Crypto Theft: DeFiance Capital Founder Loses $1.6 Million Worth Of NFT In Hot Wallet Hack

In a recent development surrounding crypto stealing, the founder of DeFiance Capital has suffered a loss of about $1.6 million from the hack of one of his wallets, which he emphatically stated that the hackers have “messed with the wrong person.”

Over $1.6 million in NFTs and crypto has been stolen from “Arthur 0x,” the founder of large crypto investment business DeFiance Capital after one of his hot wallets was hacked.

The crypto community has rallied to his aid, offering to help him recover the stolen items after he requested that the hacker’s wallet be blacklisted. Several people on Twitter have attempted to figure out how the attack happened and how the hacker got access to the hacker’s wallets.

“Cirrus,” a member of the NFT community, went so far as to purchase two of the stolen Azuki NFTs and decide to return them to Arthur at no cost. Cirrus said today to Cointelegraph that he:

“found out they were hacked, and instead of selling them for profit like the other folks who got some of his, decided I’d sell them back to him at a cost to help him out.”

Cirrus went on to say that this isn’t the first time anything like this has happened to him. “I could easily go sell them for 6-8 ETH profit,” he explained, “but it’s just not ethical.” His profile says he’s been a victim of rug pulls three times, so his sympathy for his fellow victim is understandable.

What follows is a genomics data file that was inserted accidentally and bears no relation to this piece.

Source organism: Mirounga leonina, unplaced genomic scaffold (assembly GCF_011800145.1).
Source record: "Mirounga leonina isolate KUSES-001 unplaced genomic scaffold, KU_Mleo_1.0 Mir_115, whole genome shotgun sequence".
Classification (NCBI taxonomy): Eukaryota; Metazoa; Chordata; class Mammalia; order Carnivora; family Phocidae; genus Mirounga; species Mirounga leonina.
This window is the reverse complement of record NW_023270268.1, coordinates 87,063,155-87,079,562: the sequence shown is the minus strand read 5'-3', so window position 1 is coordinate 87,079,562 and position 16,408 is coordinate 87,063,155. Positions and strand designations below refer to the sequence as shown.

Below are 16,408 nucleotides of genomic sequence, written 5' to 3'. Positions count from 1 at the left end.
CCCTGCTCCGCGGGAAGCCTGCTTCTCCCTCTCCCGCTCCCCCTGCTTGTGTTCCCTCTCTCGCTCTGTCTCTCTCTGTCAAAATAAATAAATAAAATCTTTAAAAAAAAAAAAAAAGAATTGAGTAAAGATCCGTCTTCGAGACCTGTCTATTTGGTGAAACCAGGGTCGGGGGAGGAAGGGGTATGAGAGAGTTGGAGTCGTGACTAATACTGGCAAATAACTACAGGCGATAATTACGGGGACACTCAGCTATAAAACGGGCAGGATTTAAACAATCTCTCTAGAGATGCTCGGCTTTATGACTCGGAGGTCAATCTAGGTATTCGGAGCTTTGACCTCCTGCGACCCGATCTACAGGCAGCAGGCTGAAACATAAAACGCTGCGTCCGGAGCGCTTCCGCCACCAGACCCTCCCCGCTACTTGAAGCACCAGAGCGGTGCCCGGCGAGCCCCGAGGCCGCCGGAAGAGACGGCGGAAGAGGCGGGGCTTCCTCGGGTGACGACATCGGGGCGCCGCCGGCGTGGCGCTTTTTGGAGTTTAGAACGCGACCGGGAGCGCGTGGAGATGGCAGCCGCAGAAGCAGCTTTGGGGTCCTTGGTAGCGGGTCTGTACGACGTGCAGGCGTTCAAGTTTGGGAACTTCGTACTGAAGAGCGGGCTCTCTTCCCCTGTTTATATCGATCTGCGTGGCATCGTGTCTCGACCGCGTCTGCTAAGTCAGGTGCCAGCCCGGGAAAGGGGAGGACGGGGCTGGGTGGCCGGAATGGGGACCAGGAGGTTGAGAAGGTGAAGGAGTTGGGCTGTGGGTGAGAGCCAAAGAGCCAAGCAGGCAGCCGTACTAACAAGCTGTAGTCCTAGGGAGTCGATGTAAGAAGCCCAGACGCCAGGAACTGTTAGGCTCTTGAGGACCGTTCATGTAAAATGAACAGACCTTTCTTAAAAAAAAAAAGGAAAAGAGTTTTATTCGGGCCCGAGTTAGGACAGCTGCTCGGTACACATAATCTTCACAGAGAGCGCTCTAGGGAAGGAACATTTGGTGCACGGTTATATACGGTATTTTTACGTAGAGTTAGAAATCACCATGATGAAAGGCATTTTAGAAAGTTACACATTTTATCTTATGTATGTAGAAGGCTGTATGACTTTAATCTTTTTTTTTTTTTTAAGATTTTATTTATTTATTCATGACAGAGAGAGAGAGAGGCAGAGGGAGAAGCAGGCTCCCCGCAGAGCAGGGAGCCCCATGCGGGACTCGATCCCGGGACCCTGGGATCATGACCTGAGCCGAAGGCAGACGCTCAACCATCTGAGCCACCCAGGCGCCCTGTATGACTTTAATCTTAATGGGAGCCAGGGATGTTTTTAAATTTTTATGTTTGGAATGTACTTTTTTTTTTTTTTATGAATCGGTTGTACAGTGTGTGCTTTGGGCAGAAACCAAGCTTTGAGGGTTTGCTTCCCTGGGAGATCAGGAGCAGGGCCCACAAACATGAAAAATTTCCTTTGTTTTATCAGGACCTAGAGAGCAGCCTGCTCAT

A rug pull occurs when a crypto or NFT project shuts down unexpectedly and the value of its token or NFT plummets. Rug tugs are almost often confirmations of a con.

Arthur appears to have misplaced 78 different NFTs from five different collections, the majority of which are Azuki’s. 68 Wrapped Ether (WETH), 4,349 Staked DYDX (stkDYDX), and 1,578 LooksRare (LOOKS) tokens were also taken from him. At around 12:30 a.m. UTC, the hacker began shifting assets, then swiftly put all of the NFTs up for auction on the OpenSea NFT marketplace. The hacker’s wallet held 545 ETH valued at around $1.6 million at the time of writing.

Because even those in the top echelons of the sector can be attacked, this breach emphasizes the significance of operational security when dealing with the self-custody of crypto assets. Arthur, for one, is perplexed as to how this happened to him, writing in a tweet, “Hot wallet on the mobile phone is not safe enough.”

Arthur may not have been protected from this attack if he had utilized a hardware wallet, often known as a cold wallet. A hardware wallet, unlike a hot wallet, is not always linked to the internet. It also protects one’s private key and seed phrase from prying eyes. However, Arthur believes the security issue occurred as a result of an on-chain transaction that could have compromised a hardware wallet.

Scams involving NFTs and cryptocurrencies are always a risk, thus investors should take extra measures with their funds. Serial scammers even develop projects to take advantage of the NFT community, pull the rug out from under them, and move on to the next scam. As Cirrus remarked:

“This is a gold rush for hackers and they’re doing everything they can to come up with new ways to take advantage.”

In light of the hack’s displeasure and annoyance, Arthur had harsh words for the party who took his assets, tweeting, “The only thing I can say to the hacker is: you’ve been messing with the wrong person.”